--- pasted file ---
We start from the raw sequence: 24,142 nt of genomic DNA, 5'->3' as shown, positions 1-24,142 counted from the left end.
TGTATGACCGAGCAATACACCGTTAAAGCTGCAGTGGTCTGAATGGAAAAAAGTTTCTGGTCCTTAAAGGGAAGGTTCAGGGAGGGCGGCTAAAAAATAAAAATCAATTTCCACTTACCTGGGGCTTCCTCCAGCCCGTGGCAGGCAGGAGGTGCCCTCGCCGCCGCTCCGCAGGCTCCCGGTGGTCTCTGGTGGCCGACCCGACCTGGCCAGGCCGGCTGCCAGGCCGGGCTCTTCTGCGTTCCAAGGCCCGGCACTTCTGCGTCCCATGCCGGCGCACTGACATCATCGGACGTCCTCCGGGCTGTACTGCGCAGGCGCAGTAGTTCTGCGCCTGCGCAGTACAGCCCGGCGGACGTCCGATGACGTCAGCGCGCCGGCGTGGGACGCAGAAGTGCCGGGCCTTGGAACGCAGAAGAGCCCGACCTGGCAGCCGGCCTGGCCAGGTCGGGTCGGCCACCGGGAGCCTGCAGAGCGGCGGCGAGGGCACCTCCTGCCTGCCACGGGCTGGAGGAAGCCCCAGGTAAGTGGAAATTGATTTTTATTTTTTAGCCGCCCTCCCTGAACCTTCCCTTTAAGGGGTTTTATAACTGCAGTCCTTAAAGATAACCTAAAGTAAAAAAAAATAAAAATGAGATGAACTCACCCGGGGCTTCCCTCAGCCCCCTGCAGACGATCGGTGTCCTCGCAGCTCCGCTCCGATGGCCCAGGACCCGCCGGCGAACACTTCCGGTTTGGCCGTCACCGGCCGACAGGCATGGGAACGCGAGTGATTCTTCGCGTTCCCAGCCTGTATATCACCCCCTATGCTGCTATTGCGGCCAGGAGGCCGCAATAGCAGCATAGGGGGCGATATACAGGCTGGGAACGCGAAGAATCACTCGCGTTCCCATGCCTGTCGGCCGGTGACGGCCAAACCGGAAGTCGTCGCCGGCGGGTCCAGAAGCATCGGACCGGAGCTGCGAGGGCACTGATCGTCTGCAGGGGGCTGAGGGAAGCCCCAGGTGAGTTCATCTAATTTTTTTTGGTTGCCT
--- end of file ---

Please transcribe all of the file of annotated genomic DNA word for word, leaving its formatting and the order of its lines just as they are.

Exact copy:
We start from the raw sequence: 24,142 nt of genomic DNA, 5'->3' as shown, positions 1-24,142 counted from the left end.
TGTATGACCGAGCAATACACCGTTAAAGCTGCAGTGGTCTGAATGGAAAAAAGTTTCTGGTCCTTAAAGGGAAGGTTCAGGGAGGGCGGCTAAAAAATAAAAATCAATTTCCACTTACCTGGGGCTTCCTCCAGCCCGTGGCAGGCAGGAGGTGCCCTCGCCGCCGCTCCGCAGGCTCCCGGTGGTCTCTGGTGGCCGACCCGACCTGGCCAGGCCGGCTGCCAGGCCGGGCTCTTCTGCGTTCCAAGGCCCGGCACTTCTGCGTCCCATGCCGGCGCACTGACATCATCGGACGTCCTCCGGGCTGTACTGCGCAGGCGCAGTAGTTCTGCGCCTGCGCAGTACAGCCCGGCGGACGTCCGATGACGTCAGCGCGCCGGCGTGGGACGCAGAAGTGCCGGGCCTTGGAACGCAGAAGAGCCCGACCTGGCAGCCGGCCTGGCCAGGTCGGGTCGGCCACCGGGAGCCTGCAGAGCGGCGGCGAGGGCACCTCCTGCCTGCCACGGGCTGGAGGAAGCCCCAGGTAAGTGGAAATTGATTTTTATTTTTTAGCCGCCCTCCCTGAACCTTCCCTTTAAGGGGTTTTATAACTGCAGTCCTTAAAGATAACCTAAAGTAAAAAAAAATAAAAATGAGATGAACTCACCCGGGGCTTCCCTCAGCCCCCTGCAGACGATCGGTGTCCTCGCAGCTCCGCTCCGATGGCCCAGGACCCGCCGGCGAACACTTCCGGTTTGGCCGTCACCGGCCGACAGGCATGGGAACGCGAGTGATTCTTCGCGTTCCCAGCCTGTATATCACCCCCTATGCTGCTATTGCGGCCAGGAGGCCGCAATAGCAGCATAGGGGGCGATATACAGGCTGGGAACGCGAAGAATCACTCGCGTTCCCATGCCTGTCGGCCGGTGACGGCCAAACCGGAAGTCGTCGCCGGCGGGTCCAGAAGCATCGGACCGGAGCTGCGAGGGCACTGATCGTCTGCAGGGGGCTGAGGGAAGCCCCAGGTGAGTTCATCTAATTTTTTTTGGTTGCCT